Lungi Tyali

SolarTurtle Grand Opening

Lungi’s story

My name is Lungelwa Tyali. I was born in the Transkei (now known as the Eastern Cape) in a small town called Elliotdale/ eXhorha, my village name is upper Mncwasa, Mbola location. It has roughly about 800 households. However, overnight population increased dramatically, this is thanks to our high school Ngangolwandle producing very good results for our matriculants, our school boasts a figure of 3421 pupils to date, with 1900 matriculants.(900 alone studying Maths and Science)

Why am I telling you all this?

With an overnight 100% increase in population numbers (for about 9 months a year), the community’s social dynamics have also changed. Suddenly form a mundane day to day world as rural areas go, we found ourselves a student village. This student village is unfortunately without government services such as basic electricity, no decent roads; water and sanitation.

Sensing the urgent gap and frustration especially on the issue of electricity, I then met up with James van der Walt (Concept owner and designer of the SolarTurtle) and Mr David Mfebe from Cofimvaba. James who is my mentor had come up with a brilliant and smart idea of a solar battery charging station in a shipping container. He strongly encourages me to take a course with the university of Stellenbosch where he, himself did his masters in renewable energy. I am encouraged indeed.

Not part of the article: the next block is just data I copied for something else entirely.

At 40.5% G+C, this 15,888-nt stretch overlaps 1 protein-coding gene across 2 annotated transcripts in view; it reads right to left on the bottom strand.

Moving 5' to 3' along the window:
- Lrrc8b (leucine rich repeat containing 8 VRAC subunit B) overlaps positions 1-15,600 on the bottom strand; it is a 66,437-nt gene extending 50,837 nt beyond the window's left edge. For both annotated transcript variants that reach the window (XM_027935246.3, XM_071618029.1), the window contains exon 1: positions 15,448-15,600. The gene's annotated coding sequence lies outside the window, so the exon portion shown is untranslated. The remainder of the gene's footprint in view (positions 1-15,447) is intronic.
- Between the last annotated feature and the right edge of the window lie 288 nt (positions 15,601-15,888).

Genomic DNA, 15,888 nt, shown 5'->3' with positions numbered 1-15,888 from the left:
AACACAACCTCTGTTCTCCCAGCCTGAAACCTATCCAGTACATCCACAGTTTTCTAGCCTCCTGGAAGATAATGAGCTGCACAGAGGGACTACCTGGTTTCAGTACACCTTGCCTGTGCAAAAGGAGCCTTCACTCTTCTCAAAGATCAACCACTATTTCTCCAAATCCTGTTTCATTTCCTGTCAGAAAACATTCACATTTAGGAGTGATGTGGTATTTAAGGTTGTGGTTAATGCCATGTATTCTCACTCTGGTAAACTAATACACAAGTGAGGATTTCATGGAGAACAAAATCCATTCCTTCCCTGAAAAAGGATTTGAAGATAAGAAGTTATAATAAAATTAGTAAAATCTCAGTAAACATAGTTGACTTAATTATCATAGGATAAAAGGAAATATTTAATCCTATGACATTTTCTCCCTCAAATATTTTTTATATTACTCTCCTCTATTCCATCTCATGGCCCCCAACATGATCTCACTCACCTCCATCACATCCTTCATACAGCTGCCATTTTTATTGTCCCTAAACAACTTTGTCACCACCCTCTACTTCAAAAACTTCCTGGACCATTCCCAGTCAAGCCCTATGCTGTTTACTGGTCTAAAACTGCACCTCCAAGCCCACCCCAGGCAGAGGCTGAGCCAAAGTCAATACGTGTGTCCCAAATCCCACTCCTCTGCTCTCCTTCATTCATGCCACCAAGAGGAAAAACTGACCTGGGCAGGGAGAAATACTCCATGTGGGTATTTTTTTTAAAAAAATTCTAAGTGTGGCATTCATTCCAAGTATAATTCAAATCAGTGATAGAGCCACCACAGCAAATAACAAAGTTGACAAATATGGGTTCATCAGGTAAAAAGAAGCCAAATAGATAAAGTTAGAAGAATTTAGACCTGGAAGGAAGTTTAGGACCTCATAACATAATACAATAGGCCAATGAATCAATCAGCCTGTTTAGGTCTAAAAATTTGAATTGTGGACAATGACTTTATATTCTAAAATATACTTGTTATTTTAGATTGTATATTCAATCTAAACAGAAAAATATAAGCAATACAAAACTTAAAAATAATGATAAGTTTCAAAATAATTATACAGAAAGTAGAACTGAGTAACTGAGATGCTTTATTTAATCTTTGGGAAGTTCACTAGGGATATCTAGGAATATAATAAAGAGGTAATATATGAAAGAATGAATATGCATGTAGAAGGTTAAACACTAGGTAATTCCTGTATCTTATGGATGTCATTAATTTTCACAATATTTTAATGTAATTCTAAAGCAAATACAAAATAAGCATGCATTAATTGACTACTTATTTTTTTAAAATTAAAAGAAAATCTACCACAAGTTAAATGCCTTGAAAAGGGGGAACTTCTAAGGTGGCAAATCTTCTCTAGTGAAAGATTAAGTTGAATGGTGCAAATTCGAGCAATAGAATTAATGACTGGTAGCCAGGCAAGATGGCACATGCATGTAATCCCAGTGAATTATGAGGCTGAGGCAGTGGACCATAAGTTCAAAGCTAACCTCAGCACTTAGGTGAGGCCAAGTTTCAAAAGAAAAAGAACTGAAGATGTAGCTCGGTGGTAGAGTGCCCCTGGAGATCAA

Inside the container is a shop that sells clean electricity to learners to promote education through ICT. Learners can purchase electricity from the shop by in numerous ways. They can bring their phones for recharging or purchase a bottles of electricity to power their lights and charge their phones at home.This bottled power is cleverly designed with a battery inside a plastic milk bottle that has a life of 20 hours in usage, meaning it can last up to five days and much less if you use its to full advantage (charging phones, lights on always, playing your USB music etc). The bottle is costed at R150.00 as opposed to its original cost price of R450.00 this is all thanks to the Department of Energy, Science and Technology and its affiliates such as TIA, SANEDI for subsidising the price ensuring affordability to the end user who is a pensioner, scholar.